Wednesday the 16th of February was a public holiday in Uganda, in memory of Archbishop Janan Luwum, who was executed in 1977 with two Cabinet ministers and a stage-managed road accident was presented as the cause of death.
The military officer who was reportedly driving the ill-fated car explained to a battery of international journalists that the reason he got out of the wreckage alive unlike his passengers was God’s decision to punish them for plotting against the state.
Exactly 45 years later last week, I confirmed that our trust in God is still as strong as that of our compatriot army major who addressed foreign journalists in our beautiful city of Kampala.
Being a public holiday when life is expected to be relaxed in the city, I decided to use public transport for the first time this year that Wednesday and jumped onto the taxi minibus that carries 16 people, including driver and conductor. I looked out of place, as nobody else was wearing a facemask. I felt stigmatised and naked in a busful of dressed people — a foreigner in my country.
Thus “In God We Trust” maybe Uganda should swap mottos with the United States and they take our “For God and My Country,” after all, both invoke God.
A month ago, the Ugandan economy was fully opened up after two years of almost full and then partial lockdown. The government said that preventive measures against the spread of the coronavirus must continue. In fact, access to public offices was supposed to be on production of proof of vaccination. But who cares? The few careful people who have masks mostly hang them around their chins, for in God they trust.
This exclusive trust in God at the expense of common sense did not start with the Covid-19 pandemic. It is as old as the modern epidemics. When HIV/Aids hit the country in the early 1980s, Ugandans thought it was witchcraft from Tanzania at a time when we had intense interaction with Tanzanians in war and love. So we prayed to God until He provided scientific explanations and precautions in the mid-80s. But for many years until now, many Ugandans will refuse to use a condom with a partner whose sero status they don’t know, arguing that a sweet cannot be eaten with a wrapper on. Anyway, now God has worked through scientists to bring pre-exposure prophylaxis (PrEP). In God we trust.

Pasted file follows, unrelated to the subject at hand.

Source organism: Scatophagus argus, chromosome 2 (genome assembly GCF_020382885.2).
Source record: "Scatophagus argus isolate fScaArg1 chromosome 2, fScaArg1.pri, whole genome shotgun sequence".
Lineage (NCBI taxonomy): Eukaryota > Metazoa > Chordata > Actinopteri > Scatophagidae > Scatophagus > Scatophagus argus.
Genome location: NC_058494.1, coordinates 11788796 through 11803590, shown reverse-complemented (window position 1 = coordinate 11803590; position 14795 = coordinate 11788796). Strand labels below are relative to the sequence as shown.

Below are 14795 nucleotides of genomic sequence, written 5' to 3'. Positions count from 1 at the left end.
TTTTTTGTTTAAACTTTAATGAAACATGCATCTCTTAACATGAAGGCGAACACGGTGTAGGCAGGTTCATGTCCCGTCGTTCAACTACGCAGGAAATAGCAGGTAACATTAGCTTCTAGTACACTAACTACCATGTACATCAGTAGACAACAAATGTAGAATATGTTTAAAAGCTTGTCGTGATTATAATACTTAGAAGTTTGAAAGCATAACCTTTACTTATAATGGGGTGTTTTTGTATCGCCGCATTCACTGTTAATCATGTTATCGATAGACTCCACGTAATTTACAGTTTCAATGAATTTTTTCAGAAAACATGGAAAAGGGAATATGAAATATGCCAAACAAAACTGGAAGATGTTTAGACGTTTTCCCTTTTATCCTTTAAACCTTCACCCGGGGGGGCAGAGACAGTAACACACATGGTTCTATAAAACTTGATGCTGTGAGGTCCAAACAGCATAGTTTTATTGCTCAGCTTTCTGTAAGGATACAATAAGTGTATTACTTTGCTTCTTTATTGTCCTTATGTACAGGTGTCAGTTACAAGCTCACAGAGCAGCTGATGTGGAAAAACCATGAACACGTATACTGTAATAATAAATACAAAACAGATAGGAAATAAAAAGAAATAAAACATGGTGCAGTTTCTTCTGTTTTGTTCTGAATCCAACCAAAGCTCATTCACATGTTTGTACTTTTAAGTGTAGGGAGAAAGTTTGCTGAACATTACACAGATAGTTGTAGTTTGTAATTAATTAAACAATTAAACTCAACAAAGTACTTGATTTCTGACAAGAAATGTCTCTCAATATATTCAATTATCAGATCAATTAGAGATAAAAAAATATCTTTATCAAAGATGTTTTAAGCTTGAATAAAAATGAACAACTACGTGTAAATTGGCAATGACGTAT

Eating with a wrapper is now invoked to ridicule those cautious about the coronavirus in Uganda. On inter-city buses, there are those snack stops where passengers buy roast chicken, beef or goat, all served with that devilishly sweet type of banana called gonja, also roasted. Passengers who have been keeping on their masks during the journey are stigmatised, being asked how they will eat the roasts through their masks. Everyone is expected to trust in God.
The stigma worsens in the food markets. Go wearing a mask and they charge you double. The market women believe mask-wearers are either foreigners or rich nationals, who should pay more. In cars, safety belts are often fastened when a policeman is spotted. We trust God, not belts.
Fortunately, our transport planners don’t prioritise water transport in this country, a fifth of whose surface is open water. If they did, millions would be at risk of drowning every day in the waters because those who sail never use life jackets. On our overloaded, ill-maintained marine vessels, the crew regale passengers with stories of sinking boats and drowning, but neither use the available life jackets nor encourage passengers to. They trust in God, not jackets.
Every year during national budget debates, there is a brief ritual of members of parliament mouthing something about a national health insurance scheme. A minister comes up to complete the annual ritual by mouthing something about monetary constraints, and everybody waits for the next year for the brief ritual. This month, several VIPs fell sick and some died. The little matter of national health insurance came up on social media, but not so much in parliament.
Forget about insurance, masks and condoms, for in God we trust.
Buwembo is a Kampala-based journalist. E-mail: [email protected]